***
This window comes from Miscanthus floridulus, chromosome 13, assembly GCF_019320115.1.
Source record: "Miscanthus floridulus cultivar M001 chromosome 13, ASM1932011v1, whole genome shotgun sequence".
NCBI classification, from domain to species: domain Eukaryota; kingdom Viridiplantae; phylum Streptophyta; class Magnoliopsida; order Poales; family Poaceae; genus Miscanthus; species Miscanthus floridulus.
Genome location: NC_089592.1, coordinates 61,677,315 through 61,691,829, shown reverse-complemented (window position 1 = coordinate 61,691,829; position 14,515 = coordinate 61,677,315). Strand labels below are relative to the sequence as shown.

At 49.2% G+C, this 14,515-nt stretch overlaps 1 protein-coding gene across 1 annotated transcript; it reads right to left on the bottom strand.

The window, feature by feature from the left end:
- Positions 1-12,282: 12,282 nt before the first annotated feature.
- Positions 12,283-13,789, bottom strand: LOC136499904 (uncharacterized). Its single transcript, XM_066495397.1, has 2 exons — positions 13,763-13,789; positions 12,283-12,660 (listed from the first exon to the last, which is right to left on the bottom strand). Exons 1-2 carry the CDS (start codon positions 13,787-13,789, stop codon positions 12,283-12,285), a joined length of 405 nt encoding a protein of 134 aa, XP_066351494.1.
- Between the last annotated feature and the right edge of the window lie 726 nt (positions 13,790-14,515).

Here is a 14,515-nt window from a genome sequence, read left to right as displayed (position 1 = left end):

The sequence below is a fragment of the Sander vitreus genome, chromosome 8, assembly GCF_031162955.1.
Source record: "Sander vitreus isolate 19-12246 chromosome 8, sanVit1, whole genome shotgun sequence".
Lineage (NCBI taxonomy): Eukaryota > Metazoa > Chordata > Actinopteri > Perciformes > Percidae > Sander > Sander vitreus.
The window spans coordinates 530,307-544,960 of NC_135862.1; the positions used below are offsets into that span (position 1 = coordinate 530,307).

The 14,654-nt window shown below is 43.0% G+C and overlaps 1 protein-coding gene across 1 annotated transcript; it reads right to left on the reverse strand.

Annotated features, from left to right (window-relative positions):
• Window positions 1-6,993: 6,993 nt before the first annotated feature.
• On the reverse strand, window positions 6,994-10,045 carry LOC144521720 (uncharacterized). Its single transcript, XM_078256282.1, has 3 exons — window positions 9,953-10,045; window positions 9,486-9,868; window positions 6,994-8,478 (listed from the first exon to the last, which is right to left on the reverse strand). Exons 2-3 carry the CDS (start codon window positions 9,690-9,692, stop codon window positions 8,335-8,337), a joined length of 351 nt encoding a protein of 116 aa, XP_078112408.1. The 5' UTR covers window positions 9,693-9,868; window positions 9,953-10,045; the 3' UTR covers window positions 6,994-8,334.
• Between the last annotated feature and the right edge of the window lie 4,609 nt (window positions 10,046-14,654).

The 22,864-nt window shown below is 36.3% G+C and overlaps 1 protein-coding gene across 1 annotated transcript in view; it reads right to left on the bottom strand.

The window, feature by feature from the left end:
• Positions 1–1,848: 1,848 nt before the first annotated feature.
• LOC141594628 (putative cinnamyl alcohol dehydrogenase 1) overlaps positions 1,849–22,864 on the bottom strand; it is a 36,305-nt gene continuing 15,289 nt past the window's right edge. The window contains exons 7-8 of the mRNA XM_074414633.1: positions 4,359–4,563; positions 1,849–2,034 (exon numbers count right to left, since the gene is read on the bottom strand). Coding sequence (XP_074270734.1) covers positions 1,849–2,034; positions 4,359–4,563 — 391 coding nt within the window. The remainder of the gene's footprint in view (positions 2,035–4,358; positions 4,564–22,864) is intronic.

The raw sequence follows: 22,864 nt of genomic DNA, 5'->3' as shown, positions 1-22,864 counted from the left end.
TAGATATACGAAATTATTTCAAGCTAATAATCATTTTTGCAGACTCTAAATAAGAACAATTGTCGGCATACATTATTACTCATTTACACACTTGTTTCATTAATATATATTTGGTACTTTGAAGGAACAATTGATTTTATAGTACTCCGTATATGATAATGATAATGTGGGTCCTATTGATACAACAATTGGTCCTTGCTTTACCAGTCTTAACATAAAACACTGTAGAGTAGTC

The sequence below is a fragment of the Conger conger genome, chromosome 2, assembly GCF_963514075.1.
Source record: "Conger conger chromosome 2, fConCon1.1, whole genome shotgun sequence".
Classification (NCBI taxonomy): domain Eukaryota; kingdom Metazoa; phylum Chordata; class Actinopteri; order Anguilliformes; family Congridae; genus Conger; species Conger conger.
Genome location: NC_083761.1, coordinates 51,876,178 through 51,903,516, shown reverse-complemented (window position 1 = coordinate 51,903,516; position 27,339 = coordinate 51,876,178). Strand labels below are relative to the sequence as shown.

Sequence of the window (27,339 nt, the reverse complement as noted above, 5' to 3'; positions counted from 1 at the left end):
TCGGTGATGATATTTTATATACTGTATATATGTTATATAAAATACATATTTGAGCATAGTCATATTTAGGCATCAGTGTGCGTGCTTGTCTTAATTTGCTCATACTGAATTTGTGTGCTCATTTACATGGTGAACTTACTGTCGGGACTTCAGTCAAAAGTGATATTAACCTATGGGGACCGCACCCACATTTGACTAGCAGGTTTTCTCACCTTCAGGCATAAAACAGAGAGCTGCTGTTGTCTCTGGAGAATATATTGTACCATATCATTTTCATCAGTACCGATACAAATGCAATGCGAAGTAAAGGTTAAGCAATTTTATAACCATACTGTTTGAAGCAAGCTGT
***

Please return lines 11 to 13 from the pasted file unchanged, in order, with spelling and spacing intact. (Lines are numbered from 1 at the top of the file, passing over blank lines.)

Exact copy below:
The sequence below is a fragment of the Sander vitreus genome, chromosome 8, assembly GCF_031162955.1.
Source record: "Sander vitreus isolate 19-12246 chromosome 8, sanVit1, whole genome shotgun sequence".
Lineage (NCBI taxonomy): Eukaryota > Metazoa > Chordata > Actinopteri > Perciformes > Percidae > Sander > Sander vitreus.